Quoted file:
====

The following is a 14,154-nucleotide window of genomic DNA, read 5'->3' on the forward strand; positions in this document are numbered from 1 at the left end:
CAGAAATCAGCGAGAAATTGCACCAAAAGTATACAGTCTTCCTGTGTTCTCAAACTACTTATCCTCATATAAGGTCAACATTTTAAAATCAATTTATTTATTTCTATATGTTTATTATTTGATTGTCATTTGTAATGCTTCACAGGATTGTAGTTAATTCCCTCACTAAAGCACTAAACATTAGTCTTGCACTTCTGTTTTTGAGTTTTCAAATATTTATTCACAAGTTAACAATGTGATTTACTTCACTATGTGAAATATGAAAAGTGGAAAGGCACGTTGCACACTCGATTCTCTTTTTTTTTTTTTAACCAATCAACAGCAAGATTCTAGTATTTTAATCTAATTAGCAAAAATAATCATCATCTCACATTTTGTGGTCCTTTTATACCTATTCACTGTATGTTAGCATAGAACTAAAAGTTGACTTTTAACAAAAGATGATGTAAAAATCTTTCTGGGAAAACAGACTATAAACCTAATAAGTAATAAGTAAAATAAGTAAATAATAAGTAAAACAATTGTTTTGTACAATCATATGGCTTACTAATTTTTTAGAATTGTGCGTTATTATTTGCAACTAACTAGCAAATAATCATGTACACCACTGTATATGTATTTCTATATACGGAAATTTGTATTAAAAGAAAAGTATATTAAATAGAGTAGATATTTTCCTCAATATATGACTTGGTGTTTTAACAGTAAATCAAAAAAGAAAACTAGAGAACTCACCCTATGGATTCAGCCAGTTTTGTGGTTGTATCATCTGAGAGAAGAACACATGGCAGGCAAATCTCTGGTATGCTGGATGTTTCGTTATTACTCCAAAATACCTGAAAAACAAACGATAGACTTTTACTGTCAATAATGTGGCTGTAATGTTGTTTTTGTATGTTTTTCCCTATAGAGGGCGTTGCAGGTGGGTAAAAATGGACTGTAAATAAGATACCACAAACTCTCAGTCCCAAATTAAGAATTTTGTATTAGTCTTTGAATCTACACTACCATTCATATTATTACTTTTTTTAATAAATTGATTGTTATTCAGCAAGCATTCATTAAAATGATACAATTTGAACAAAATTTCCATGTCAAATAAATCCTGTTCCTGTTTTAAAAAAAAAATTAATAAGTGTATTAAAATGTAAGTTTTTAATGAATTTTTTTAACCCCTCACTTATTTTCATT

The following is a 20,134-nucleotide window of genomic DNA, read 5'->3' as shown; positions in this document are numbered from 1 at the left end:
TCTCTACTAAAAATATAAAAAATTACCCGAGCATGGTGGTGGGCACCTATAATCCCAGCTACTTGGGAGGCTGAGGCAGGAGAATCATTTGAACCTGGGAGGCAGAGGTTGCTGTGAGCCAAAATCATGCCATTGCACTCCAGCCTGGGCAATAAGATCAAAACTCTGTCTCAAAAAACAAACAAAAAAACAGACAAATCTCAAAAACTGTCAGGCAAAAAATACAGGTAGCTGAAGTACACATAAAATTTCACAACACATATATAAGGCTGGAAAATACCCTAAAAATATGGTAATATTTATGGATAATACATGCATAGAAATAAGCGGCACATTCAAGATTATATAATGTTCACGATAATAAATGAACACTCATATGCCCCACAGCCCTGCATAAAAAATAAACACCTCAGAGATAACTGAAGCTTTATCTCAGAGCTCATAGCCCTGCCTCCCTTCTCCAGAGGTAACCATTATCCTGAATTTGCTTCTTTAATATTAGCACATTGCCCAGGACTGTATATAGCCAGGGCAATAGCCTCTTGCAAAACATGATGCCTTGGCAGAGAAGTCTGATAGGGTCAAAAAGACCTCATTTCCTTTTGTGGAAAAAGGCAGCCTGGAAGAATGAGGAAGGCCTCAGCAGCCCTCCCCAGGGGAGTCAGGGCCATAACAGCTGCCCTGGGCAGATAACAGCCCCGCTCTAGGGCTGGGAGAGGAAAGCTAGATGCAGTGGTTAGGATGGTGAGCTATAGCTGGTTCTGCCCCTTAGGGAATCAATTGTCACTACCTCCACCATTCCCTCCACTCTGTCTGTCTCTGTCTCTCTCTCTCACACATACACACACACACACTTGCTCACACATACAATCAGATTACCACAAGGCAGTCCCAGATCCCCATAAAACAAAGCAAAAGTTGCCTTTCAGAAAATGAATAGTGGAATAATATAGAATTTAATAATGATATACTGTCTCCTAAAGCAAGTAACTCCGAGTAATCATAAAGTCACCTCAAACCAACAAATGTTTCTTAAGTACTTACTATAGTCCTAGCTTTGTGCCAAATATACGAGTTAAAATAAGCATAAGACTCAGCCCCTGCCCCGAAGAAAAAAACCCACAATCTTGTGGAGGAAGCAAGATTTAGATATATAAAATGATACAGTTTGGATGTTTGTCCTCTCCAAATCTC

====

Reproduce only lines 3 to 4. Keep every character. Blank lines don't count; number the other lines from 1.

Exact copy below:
The following is a 20,134-nucleotide window of genomic DNA, read 5'->3' as shown; positions in this document are numbered from 1 at the left end:
TCTCTACTAAAAATATAAAAAATTACCCGAGCATGGTGGTGGGCACCTATAATCCCAGCTACTTGGGAGGCTGAGGCAGGAGAATCATTTGAACCTGGGAGGCAGAGGTTGCTGTGAGCCAAAATCATGCCATTGCACTCCAGCCTGGGCAATAAGATCAAAACTCTGTCTCAAAAAACAAACAAAAAAACAGACAAATCTCAAAAACTGTCAGGCAAAAAATACAGGTAGCTGAAGTACACATAAAATTTCACAACACATATATAAGGCTGGAAAATACCCTAAAAATATGGTAATATTTATGGATAATACATGCATAGAAATAAGCGGCACATTCAAGATTATATAATGTTCACGATAATAAATGAACACTCATATGCCCCACAGCCCTGCATAAAAAATAAACACCTCAGAGATAACTGAAGCTTTATCTCAGAGCTCATAGCCCTGCCTCCCTTCTCCAGAGGTAACCATTATCCTGAATTTGCTTCTTTAATATTAGCACATTGCCCAGGACTGTATATAGCCAGGGCAATAGCCTCTTGCAAAACATGATGCCTTGGCAGAGAAGTCTGATAGGGTCAAAAAGACCTCATTTCCTTTTGTGGAAAAAGGCAGCCTGGAAGAATGAGGAAGGCCTCAGCAGCCCTCCCCAGGGGAGTCAGGGCCATAACAGCTGCCCTGGGCAGATAACAGCCCCGCTCTAGGGCTGGGAGAGGAAAGCTAGATGCAGTGGTTAGGATGGTGAGCTATAGCTGGTTCTGCCCCTTAGGGAATCAATTGTCACTACCTCCACCATTCCCTCCACTCTGTCTGTCTCTGTCTCTCTCTCTCACACATACACACACACACACTTGCTCACACATACAATCAGATTACCACAAGGCAGTCCCAGATCCCCATAAAACAAAGCAAAAGTTGCCTTTCAGAAAATGAATAGTGGAATAATATAGAATTTAATAATGATATACTGTCTCCTAAAGCAAGTAACTCCGAGTAATCATAAAGTCACCTCAAACCAACAAATGTTTCTTAAGTACTTACTATAGTCCTAGCTTTGTGCCAAATATACGAGTTAAAATAAGCATAAGACTCAGCCCCTGCCCCGAAGAAAAAAACCCACAATCTTGTGGAGGAAGCAAGATTTAGATATATAAAATGATACAGTTTGGATGTTTGTCCTCTCCAAATCTC